Butka was the name that caught my eye today – a backup first baseman with the Washington Senators during the war years.
Butka was born in Canonsburg, PA on January 7, 1916 and from what I gather, spent pretty much his whole life there – except for his days playing professional baseball. He must have gone to college or played semi-pro baseball for a while – but none of the few references I have available to me today explain what he did until 1940, when he is listed as having played D level ball for Newport in the Appalachian League at the age of 24. From 1940 to 1943, Butka played for Newport, Salisbury, Orlando, Utica, and Springfield. In his second season at Springfield, he caught the eye of Senator scouts who were hurting for help at first base – the war having taken a lot of talent away from the game.
For some reason (I haven’t found out why), Butka was listed as 4F by his draft board – which is either physically, mentally, or morally unfit for combat. And yet he was playing baseball… He got three games with the Senators in 1944, getting three hits in nine at bats, but was sent back to Buffalo anyway. He was basically optioned – meaning he could get recalled at any time by the Senators – and every now and then, when someone got hurt, Butka would appear in a few games.
The only game in which Butka is specifically mentioned by The Sporting News, he actually didn’t play. Browns pitcher Nels Potter got frustrated when he gave up a seventh inning rally and took it out on George Case. Case didn’t take kindly to getting plunked, so he yelled out to Potter – who met Case halfway to first base. At that point, Case landed a quality right hand and both benches cleared. Case and Potter were both ejected, as was our man Ed Butka – who was tossed for indiscriminately joining into the fray, suggesting that the best contact Butka made in 1945 was with a Browns player. Case, for what it’s worth, injured his shoulder and missed a week of games. (Povich, Shirly. “Griff Spending to Duck Cellar”, TSN, 8/31/1944 – pg. 6.)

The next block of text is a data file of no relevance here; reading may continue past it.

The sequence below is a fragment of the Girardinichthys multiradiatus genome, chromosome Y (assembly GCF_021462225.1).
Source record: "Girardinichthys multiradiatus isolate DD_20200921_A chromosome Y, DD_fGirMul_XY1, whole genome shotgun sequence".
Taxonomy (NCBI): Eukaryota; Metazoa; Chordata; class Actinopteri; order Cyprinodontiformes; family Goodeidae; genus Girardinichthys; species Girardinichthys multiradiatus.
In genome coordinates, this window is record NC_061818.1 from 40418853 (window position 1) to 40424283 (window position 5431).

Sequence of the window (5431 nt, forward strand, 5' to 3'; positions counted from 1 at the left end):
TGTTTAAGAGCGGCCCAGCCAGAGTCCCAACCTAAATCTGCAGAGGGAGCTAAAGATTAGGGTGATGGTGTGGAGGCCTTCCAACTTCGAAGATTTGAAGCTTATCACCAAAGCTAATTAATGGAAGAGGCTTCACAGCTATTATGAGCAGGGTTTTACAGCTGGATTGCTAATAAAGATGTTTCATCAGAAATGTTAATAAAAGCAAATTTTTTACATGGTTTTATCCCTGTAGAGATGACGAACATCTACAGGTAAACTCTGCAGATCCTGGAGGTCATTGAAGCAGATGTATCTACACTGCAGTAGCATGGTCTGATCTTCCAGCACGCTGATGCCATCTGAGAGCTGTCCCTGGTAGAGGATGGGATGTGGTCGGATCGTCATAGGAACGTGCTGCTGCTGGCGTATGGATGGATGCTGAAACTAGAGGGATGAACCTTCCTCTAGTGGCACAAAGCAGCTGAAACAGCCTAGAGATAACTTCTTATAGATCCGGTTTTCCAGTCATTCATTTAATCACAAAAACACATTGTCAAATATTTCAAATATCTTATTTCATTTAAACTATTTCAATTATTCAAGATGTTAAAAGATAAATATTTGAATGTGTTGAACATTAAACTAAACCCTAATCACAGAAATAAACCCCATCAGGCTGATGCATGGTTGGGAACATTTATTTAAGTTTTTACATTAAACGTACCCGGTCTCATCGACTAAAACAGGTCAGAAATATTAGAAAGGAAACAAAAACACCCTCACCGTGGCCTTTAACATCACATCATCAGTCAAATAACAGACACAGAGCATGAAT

As a player, Butka looks like he was a contact hitter and didn’t have much power. Baseball-Reference.com doesn’t list a season where he had more than seven homers and his batting average ranged from the mid .250s to the low .300s, with a decent enough eye at the plate. The only recorded nickname I see is “Babe”, which must have referred to his youthful smile or maybe a playful attitude. He was a big dude – 6′ 4″, but that belied his penchant for hitting line drives rather than fly balls.
Butka’s hitting in the majors wasn’t top notch, and he was out of baseball for a short while. He came back to play a season at New London, and then New Brunswick in 1947 and 1948 – in 1947, he was a player/manager for a team that finished 50 – 67.
At this point, Butka came home. Returning to Canonsburg, he became a dispatcher for the borough, played semi-pro baseball locally, and lived the suburban life. He had married Helen Mae Meeks after the 1944 season – now they came home and had five kids. Evenings and weekends, Butka coached community baseball teams, or worked the garden and played golf. In 2001, he was inducted into the Washington/Greene County Chapter of the Pennsylvania Hall of Fame. Less than two months after the death of his wife, Helen, Butka met his demise on April 21, 2005 and was laid to rest in the grounds of his hometown.